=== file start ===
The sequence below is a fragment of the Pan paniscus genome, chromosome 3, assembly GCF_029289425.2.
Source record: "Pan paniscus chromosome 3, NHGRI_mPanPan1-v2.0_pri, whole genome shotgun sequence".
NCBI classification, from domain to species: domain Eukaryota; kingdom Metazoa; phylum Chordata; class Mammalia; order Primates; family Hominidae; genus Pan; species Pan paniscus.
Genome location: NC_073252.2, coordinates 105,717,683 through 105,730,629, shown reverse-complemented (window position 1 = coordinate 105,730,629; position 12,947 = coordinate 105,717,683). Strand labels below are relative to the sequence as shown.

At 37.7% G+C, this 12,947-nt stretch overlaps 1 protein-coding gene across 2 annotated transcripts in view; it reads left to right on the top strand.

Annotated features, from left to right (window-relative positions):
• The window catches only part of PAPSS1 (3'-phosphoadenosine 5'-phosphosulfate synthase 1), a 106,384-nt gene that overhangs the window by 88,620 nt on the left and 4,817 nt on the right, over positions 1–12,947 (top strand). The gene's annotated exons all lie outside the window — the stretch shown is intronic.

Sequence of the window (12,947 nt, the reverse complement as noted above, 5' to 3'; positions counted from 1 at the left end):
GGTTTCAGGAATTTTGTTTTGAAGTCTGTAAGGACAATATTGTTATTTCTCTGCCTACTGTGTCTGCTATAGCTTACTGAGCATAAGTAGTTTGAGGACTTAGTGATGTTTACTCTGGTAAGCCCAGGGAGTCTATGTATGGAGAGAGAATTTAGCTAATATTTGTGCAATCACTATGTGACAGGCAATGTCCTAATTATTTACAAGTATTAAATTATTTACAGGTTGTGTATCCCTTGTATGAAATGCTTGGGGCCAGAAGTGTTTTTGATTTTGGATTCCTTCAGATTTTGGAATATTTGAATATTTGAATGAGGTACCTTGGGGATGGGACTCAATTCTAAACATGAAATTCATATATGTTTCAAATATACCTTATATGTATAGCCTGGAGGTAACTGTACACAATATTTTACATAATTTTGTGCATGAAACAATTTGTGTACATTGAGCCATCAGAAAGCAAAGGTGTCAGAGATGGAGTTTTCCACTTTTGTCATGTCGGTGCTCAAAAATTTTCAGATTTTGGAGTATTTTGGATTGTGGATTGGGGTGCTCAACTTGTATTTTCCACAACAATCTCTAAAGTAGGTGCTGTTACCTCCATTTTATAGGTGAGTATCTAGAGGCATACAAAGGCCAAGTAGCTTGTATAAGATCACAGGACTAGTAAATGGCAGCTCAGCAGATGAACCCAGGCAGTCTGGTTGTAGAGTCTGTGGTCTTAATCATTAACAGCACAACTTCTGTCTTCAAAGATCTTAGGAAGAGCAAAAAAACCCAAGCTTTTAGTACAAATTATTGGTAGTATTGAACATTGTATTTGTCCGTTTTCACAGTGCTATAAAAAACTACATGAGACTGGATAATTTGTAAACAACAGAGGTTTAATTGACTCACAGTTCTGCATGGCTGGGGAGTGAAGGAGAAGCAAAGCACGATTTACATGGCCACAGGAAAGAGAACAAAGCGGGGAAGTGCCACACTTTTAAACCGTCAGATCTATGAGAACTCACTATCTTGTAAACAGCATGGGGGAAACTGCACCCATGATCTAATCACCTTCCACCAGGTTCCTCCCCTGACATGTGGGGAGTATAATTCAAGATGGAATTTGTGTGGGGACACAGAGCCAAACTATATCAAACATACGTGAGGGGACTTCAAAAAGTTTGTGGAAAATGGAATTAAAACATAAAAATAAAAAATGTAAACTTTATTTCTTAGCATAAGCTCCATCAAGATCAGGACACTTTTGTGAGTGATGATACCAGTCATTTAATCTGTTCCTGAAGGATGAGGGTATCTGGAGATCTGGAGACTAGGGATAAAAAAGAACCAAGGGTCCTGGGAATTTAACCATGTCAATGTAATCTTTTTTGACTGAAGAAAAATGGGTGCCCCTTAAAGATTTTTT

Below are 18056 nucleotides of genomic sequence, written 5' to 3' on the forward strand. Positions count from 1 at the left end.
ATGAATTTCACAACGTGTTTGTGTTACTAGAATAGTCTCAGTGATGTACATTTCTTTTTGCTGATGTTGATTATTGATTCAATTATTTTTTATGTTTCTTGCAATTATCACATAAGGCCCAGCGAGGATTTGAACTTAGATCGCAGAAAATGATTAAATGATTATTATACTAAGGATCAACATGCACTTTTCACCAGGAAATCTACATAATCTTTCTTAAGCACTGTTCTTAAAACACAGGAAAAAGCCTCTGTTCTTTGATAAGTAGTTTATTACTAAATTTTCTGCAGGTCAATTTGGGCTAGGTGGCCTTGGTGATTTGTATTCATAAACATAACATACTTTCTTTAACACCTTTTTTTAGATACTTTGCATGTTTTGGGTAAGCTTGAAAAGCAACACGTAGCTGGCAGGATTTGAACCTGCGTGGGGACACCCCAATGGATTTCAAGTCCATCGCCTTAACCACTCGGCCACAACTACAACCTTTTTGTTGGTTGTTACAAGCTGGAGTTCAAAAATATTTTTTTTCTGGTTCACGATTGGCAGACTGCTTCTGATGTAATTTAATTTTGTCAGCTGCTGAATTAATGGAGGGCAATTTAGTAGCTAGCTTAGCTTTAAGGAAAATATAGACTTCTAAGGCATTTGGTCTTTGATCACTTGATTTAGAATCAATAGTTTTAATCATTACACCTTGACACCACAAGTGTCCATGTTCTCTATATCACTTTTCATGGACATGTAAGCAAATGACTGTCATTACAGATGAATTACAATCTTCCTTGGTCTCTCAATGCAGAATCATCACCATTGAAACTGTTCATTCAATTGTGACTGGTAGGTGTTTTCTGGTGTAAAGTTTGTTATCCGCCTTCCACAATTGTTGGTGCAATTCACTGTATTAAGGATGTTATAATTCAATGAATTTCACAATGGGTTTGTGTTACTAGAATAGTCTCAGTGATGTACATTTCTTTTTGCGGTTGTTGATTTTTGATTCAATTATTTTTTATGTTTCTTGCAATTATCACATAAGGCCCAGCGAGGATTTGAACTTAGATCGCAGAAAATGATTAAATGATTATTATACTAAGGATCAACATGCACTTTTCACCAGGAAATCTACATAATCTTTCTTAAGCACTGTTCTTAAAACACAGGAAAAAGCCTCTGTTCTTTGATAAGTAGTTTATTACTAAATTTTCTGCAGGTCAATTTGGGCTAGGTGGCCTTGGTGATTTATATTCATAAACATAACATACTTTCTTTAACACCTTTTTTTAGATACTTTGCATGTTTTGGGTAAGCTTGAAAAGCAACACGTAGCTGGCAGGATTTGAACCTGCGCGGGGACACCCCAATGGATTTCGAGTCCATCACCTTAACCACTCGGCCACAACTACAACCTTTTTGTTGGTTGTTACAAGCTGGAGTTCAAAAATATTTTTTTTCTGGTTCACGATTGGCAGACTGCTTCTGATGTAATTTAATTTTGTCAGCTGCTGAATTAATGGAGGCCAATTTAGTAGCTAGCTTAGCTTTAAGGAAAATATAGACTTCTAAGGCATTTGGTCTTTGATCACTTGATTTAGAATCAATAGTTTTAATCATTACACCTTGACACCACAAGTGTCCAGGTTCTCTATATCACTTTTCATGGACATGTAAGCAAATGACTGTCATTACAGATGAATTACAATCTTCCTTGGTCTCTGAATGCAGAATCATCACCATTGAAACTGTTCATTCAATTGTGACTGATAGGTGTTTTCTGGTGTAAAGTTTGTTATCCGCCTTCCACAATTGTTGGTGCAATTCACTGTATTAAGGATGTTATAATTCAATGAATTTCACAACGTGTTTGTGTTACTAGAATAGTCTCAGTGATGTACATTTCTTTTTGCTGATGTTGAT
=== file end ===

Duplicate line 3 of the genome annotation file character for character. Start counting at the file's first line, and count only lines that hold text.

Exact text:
NCBI classification, from domain to species: domain Eukaryota; kingdom Metazoa; phylum Chordata; class Mammalia; order Primates; family Hominidae; genus Pan; species Pan paniscus.